In regards to the pingback, this link:
          should tell you how to create a pingback.(I got it off the Daily Post site.)

          The advantage of pingbacks is the exposure both websites get to each other’s readers. By the way, I’ve looked over your website and really like it. It will definitely be on my reading list.

          1. Back in the day, commodore days that is, I wrote programs for the kids to play (games mostly) but that was eons ago. My son takes care of my blog as I cant see well enough to do it.
            I’m excited for you. Writing gives back as much to the writer as the reader, in my humble opinion, and so worth while.
            Thank you for reading.
            I have a little program called FVD Speed Dial. It takes no room, and you can add any http: addy to it. I have yours and others there so I can go directly to your blog. I lost a lot of followers (having had 100 per day view my blog) down to 1 or 2. I found it heart breaking. My son worked for weeks installing and re-installing my site (only to find out it was wp) and they’d broken a link and lost 1000’s of people. Gradually some (many who read regularly and had to work to find me) are back, as well, several new writers so I’m touched. I shall definitely look in on you daily. I so enjoyed what I read.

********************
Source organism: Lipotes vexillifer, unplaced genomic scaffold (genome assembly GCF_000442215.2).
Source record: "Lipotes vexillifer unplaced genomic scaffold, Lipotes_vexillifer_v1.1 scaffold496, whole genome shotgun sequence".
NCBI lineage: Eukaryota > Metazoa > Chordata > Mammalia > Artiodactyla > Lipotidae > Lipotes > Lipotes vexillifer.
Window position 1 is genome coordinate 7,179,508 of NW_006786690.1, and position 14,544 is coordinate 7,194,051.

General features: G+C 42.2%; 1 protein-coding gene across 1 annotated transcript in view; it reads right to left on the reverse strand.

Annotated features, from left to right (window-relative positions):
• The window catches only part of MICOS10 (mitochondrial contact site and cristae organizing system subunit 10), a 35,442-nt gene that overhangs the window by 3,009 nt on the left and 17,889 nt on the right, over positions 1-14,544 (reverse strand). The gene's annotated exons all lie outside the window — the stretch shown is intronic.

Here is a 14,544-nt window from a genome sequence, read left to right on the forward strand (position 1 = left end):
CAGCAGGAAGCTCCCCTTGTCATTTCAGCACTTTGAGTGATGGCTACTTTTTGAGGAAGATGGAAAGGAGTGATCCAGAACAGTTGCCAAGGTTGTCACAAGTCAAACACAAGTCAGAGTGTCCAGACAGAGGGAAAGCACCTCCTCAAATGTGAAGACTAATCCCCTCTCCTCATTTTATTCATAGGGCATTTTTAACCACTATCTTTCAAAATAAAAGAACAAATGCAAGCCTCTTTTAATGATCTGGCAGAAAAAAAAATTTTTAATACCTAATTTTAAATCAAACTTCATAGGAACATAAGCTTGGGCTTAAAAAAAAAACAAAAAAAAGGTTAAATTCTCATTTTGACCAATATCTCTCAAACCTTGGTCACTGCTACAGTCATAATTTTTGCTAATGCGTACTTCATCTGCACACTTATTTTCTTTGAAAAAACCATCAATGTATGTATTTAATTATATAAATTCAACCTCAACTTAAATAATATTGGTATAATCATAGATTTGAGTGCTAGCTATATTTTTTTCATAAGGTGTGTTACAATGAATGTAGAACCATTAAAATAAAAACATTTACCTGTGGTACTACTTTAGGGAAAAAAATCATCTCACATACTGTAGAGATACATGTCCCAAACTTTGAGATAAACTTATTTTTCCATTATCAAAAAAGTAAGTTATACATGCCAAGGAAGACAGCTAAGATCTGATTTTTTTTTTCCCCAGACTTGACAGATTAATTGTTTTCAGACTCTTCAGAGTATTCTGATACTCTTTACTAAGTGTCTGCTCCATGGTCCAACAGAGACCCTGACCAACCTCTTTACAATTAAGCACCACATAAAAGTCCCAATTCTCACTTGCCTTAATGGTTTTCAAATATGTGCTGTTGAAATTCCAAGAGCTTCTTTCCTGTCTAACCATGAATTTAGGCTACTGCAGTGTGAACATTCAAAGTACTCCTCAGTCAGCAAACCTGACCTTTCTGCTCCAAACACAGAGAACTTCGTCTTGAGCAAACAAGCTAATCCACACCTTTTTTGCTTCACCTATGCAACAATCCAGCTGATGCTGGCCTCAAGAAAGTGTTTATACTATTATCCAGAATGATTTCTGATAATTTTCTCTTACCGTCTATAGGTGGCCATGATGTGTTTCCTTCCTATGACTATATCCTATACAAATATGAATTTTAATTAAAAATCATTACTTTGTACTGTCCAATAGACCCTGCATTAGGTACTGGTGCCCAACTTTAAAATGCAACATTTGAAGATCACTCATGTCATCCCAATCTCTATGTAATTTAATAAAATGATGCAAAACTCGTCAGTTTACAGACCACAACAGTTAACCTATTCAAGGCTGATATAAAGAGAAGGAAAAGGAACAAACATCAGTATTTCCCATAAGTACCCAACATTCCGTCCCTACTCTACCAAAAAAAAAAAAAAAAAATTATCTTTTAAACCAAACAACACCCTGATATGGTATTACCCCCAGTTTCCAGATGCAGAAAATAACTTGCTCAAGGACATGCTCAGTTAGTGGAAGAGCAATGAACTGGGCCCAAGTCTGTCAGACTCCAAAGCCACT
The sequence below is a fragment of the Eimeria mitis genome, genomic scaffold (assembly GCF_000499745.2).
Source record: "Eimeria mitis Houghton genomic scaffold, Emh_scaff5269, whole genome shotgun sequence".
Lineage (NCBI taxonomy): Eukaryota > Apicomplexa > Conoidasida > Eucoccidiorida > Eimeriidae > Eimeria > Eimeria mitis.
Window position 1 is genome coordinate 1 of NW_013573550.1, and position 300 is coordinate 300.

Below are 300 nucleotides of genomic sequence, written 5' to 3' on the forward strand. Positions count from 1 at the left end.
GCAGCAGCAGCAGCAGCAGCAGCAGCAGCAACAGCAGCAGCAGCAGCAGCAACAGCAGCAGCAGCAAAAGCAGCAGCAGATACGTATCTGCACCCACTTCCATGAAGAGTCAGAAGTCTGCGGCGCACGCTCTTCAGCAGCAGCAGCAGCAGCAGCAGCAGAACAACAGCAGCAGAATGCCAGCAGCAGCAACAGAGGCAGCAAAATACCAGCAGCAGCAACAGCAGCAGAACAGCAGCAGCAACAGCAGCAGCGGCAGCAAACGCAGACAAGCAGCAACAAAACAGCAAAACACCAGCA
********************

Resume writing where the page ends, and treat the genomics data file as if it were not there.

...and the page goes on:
Leave a Reply